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Why the talk around periods needs to be inclusive

In this blog we are talking to Accredited RSHE Educator, Demi, all about inclusive language when it comes to discussing periods.

Language around menstruation is often tailored towards a specific experience and/or person – the experience of ciswomen and girls. However, in the last year, we have seen a huge surge in conversations demanding the inclusion of trans, nonbinary, and GNC (gender non-conforming) people in period discussions.  Here, Demi, shares insights on the discussion of how the language around periods could be more inclusive:

“Not every woman menstruates and not everyone who menstruates is a woman.”

Before diving into how to alter your language to be inclusive, let’s set one thing straight – not every woman menstruates, and not everyone who menstruates is a woman. Not only do nonbinary individuals and transmen menstruate, but some ciswomen may not menstruate due to various medical reasons including stress, eating disorders, menopause, a hysterectomy, genetic conditions, or hormone imbalances – menstruation is not what defines being a woman or not as transmen, nonbinary and GNC individuals may have periods too.

By considering and expanding the language we use when talking about periods, we can validate everyone’s experience.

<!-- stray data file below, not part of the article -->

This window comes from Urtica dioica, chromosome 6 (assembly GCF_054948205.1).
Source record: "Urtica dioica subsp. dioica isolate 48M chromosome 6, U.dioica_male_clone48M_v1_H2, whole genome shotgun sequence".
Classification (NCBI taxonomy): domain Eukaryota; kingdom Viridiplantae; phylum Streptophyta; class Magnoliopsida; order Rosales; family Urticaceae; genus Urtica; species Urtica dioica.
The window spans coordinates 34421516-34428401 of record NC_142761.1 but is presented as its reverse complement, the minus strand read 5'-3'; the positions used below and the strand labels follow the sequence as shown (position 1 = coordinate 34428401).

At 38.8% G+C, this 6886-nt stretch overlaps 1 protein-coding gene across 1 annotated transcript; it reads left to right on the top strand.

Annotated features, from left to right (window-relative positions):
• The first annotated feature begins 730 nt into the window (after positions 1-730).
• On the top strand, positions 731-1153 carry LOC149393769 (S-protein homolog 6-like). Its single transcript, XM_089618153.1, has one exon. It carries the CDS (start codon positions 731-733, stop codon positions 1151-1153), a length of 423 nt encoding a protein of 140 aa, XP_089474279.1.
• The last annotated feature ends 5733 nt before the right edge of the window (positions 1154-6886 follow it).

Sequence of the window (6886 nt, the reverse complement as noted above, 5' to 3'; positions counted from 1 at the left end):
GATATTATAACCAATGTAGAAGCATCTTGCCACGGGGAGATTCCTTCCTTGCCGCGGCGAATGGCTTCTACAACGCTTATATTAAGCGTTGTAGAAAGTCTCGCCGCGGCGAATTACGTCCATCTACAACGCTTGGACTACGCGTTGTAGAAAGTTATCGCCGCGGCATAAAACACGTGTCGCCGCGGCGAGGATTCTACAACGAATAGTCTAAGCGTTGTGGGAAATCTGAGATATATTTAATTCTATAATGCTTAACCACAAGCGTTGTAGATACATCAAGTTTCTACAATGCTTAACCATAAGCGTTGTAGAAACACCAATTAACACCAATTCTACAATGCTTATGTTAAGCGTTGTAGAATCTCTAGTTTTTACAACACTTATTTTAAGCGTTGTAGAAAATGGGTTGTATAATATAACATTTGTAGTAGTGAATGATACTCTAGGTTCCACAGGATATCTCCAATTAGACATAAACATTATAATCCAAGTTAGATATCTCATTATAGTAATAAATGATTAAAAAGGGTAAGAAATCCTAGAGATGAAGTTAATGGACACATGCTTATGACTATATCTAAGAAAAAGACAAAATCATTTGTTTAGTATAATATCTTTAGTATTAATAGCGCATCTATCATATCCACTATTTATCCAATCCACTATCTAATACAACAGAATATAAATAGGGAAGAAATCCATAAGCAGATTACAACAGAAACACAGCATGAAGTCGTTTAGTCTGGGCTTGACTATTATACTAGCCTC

“Avoiding using ‘female period’ or ‘a woman’s issue.'”

It’s important to avoid using phrases like, ‘female period’ or ‘a woman’s issue’ – menstruation isn’t a ‘woman’s issue’ because firstly, not everyone who has a period identifies as a woman, and secondly, having a period isn’t what defines womanhood. What’s important in the discussion of inclusive period conversation is understanding the difference between sex and gender. Sex, which is assigned at birth based on external genitalia and hormones is different from gender, which is how someone internally feels and identifies.

“Products have no gender.”

The products used during menstruation have no gender and anyone of any gender identity can use them. Move away from using phrases such as, ‘woman’s period product’ or ‘female hygiene products’, firstly these phrases suggest that only women can use period products and secondly, ‘hygiene’ suggests that periods are dirty. Pads, tampons, period-underwear, moon cups are all gender free and we need to discuss them as such, both on a personal level and on a big business level. Purchasing from brands that seek to represent all gender identities is vital in dismantling the misconception that periods are a ‘woman’s issue’. 

Changing our language is an easy and truly powerful way of validating everyone who bleeds. Challenge gendered language, provide an alternative and educate on the importance of inclusive period discussion and education.

For an inclusive Period guide, I highly recommend Tara Costello’s ‘Red Moon Gang: An inclusive guide to periods’.

Thanks to Demi for writing this piece addressing the important topic of periods and inclusivity. With so much to learn in this space, the conversation is crucial to ensure period education and eradicating stigma for all.

At TOTM we stand by the narrative to make conversations around periods inclusive to all. We’re learning as we go, and definitely don’t have the answers, so allowing others the space to share their experiences feels like the best way for us to better understand and respond. We think it’s important that we have these discussions so we can learn how to be a brand that everyone can feel a part of.

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